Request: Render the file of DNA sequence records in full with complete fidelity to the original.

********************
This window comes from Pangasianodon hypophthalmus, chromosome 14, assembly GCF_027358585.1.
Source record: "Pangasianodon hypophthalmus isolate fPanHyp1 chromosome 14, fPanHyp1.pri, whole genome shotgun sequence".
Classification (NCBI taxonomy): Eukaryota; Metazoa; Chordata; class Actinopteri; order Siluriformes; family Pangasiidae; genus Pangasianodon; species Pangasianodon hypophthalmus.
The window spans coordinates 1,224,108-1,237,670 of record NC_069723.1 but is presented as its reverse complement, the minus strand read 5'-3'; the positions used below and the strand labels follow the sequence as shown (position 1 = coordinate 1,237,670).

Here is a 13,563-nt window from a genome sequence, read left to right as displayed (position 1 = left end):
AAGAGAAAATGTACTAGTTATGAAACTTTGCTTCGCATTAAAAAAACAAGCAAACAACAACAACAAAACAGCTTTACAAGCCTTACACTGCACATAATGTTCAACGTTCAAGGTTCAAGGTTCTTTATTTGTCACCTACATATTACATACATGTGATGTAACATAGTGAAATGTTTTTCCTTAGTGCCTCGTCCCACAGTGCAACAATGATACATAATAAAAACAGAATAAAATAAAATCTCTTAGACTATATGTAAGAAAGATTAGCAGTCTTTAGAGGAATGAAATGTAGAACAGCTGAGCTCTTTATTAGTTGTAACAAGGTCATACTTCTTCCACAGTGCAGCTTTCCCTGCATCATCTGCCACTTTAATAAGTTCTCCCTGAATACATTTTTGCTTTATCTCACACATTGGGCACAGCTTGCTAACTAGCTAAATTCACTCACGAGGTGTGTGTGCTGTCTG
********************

This window comes from Pangasianodon hypophthalmus, chromosome 14, assembly GCF_027358585.1.
Source record: "Pangasianodon hypophthalmus isolate fPanHyp1 chromosome 14, fPanHyp1.pri, whole genome shotgun sequence".
Classification (NCBI taxonomy): Eukaryota; Metazoa; Chordata; class Actinopteri; order Siluriformes; family Pangasiidae; genus Pangasianodon; species Pangasianodon hypophthalmus.
The window spans coordinates 1,224,108-1,237,670 of record NC_069723.1 but is presented as its reverse complement, the minus strand read 5'-3'; the positions used below and the strand labels follow the sequence as shown (position 1 = coordinate 1,237,670).

Here is a 13,563-nt window from a genome sequence, read left to right as displayed (position 1 = left end):
AAGAGAAAATGTACTAGTTATGAAACTTTGCTTCGCATTAAAAAAACAAGCAAACAACAACAACAAAACAGCTTTACAAGCCTTACACTGCACATAATGTTCAACGTTCAAGGTTCAAGGTTCTTTATTTGTCACCTACATATTACATACATGTGATGTAACATAGTGAAATGTTTTTCCTTAGTGCCTCGTCCCACAGTGCAACAATGATACATAATAAAAACAGAATAAAATAAAATCTCTTAGACTATATGTAAGAAAGATTAGCAGTCTTTAGAGGAATGAAATGTAGAACAGCTGAGCTCTTTATTAGTTGTAACAAGGTCATACTTCTTCCACAGTGCAGCTTTCCCTGCATCATCTGCCACTTTAATAAGTTCTCCCTGAATACATTTTTGCTTTATCTCACACATTGGGCACAGCTTGCTAACTAGCTAAATTCACTCACGAGGTGTGTGTGCTGTCTG